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Why Worry About New Regulations When We Don’t Enforce the Old Ones?

You can tell that financial reform will be the next heavy lift in Washington because everyone’s chattering about it today, and proposing a variety of solutions. But they actually come down to something a lot simpler than what’s being proposed: regulators need a few clear rules, and they need to do their jobs. Mike Konczal elaborates:

People talk a lot about the “unregulated” shadow banking market, but it is important to remember that they were (poorly) regulated by the SEC. And the SEC gave an exemption to 5 firms – Goldman, Merrill, Lehman, Bear Stearns, and Morgan Stanley – to leverage up further in the 20-40 to 1 range, while commercial banks were still leveraged in the 8-12 to 1 range. The more leverage means the bigger the returns, but the harder the falls. This increased the regulatory arbitrage of the shadow banks, because these five firms could act as if they were commercial banks but could be significantly more leveraged, offering better deals and crowding out the market.

There is nothing in the Dodd Bill that would have stopped this other than the hope that regulators at the Federal Reserve are smarter, more resistant to lobbying, and will let their actions be more transparently monitored, critiqued and subject to democratic review by the public and the general community of investors than the SEC. Maybe this is true today, and maybe this is even true on a medium term time frame. By why take the chance, when we can simply put in a hard line of 15-to-1 like in the Frank Bill?

Exactly. Dodd’s draft leaves the rulemaking process largely up to regulators who proved themselves incapable of making those decisions to the good of the consumer and the taxpayer rather than the Wall Street titan.

It’s possible that capital requirements like that mentioned above from the Frank bill are insufficient for the current problem, and that size and not leverage must be attacked. But this is particularly true if the setting of those requirements are discretionary and put in the hands of regulators and officials who are susceptible to lobbying from the big banks.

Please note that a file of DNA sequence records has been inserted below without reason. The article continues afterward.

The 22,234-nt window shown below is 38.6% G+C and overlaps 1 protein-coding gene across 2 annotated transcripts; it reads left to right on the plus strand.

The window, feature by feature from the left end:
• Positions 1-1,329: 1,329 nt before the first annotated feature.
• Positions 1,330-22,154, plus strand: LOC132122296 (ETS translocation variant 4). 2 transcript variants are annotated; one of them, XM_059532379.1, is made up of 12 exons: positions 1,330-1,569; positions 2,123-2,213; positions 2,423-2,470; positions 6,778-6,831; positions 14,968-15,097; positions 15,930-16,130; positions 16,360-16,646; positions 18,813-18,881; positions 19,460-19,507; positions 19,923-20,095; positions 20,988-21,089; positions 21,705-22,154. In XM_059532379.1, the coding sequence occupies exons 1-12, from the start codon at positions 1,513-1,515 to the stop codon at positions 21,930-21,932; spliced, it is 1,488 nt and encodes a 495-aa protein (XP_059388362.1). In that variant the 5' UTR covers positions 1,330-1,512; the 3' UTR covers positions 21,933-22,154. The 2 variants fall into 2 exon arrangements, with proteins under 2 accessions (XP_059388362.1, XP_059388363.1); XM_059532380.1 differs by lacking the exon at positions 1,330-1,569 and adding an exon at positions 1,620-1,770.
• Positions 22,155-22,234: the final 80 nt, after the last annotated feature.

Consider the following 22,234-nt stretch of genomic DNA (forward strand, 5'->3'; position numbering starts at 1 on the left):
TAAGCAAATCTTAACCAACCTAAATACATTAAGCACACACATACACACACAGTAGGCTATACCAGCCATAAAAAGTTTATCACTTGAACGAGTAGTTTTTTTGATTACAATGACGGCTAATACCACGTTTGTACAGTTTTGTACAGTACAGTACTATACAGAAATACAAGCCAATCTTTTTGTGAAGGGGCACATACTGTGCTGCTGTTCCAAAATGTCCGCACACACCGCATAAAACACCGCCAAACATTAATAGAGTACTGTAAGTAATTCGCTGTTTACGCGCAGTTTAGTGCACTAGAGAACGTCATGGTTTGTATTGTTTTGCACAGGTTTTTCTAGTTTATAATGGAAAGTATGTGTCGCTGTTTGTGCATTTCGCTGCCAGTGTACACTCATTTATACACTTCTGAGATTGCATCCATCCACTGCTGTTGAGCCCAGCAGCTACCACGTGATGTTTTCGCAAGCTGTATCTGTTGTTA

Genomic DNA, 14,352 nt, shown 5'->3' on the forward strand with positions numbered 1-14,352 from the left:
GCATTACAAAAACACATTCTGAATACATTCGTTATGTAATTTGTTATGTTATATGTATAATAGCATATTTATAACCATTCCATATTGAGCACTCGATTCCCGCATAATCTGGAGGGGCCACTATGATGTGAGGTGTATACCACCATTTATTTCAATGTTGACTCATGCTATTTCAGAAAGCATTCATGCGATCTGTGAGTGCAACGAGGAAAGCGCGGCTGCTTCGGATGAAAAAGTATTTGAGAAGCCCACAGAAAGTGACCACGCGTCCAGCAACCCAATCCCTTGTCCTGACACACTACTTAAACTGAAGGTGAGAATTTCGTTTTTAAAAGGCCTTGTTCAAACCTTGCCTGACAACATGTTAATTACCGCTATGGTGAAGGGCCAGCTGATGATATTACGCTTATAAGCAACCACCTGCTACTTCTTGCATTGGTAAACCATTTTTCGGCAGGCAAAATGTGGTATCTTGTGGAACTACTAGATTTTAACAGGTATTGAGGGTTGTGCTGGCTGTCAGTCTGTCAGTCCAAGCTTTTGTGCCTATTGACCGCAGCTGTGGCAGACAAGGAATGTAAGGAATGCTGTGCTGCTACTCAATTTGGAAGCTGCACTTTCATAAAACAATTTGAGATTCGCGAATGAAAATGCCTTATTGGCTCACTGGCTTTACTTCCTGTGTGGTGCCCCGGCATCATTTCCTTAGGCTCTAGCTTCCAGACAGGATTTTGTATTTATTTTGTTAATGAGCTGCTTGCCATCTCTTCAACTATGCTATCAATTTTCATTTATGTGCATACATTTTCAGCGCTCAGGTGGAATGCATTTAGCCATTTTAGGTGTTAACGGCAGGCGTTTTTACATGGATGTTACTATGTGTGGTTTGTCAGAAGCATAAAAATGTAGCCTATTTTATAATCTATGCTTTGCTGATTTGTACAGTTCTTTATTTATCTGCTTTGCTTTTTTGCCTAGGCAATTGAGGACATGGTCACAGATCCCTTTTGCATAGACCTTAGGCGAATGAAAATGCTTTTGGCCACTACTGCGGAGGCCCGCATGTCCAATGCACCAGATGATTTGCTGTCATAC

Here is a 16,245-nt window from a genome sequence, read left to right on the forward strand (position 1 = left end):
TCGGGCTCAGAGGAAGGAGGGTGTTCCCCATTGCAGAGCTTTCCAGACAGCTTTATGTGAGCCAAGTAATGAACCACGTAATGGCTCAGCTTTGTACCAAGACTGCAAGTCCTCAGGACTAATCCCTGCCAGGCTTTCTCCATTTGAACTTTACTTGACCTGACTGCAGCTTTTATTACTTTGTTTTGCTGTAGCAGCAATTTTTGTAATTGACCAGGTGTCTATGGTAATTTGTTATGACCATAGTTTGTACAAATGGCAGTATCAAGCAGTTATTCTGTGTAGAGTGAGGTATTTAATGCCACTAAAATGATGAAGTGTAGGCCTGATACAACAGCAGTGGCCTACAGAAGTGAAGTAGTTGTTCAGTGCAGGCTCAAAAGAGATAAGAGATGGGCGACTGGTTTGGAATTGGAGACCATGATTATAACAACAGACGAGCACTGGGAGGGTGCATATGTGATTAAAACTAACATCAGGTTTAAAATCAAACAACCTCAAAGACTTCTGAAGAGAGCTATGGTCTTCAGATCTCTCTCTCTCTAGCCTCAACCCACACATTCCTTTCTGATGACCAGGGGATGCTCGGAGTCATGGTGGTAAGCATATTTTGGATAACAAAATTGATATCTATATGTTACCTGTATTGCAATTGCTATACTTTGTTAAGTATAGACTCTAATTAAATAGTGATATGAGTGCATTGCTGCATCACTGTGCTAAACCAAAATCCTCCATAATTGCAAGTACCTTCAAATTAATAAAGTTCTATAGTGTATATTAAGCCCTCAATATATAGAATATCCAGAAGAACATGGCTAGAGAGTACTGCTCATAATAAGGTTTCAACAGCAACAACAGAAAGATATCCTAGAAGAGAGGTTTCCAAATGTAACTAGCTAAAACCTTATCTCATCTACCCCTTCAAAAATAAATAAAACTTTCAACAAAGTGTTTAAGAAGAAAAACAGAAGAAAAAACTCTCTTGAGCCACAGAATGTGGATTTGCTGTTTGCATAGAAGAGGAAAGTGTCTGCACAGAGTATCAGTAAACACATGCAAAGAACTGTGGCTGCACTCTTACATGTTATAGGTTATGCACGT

What should concern everyone who thinks that laws can be written to successfully constrain size and risk is what Robert Reich argued today, that regulators have the ability today to enforce the laws on the books in such a way that would make the financial sector far less dangerous.

Before you wallow in hopeless cynicism, though, it’s worth noting that we already have a law against this. It’s called the Sarbanes Oxley Act of 2002. It just needs to be enforced […]

It requires CEOs and other senior executives to take personal responsibility for the accuracy and completeness of their companies’ financial reports and to set up internal controls to assure the accuracy and completeness of the reports. If they don’t, they’re subject to fines and criminal penalties.

Sarbox is directly relevant to the off-the-balance-sheet derivative games Wall Street has been playing. No bank CEO can faithfully attest to the accuracy and completeness of its financial reports when derivatives guarantee that the reports are incomplete and deceptive.

I’m not entirely hopeful that regulators will use whatever new tools they may be given any more effectively than they are using the tools from the last crisis.

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David Dayen

David Dayen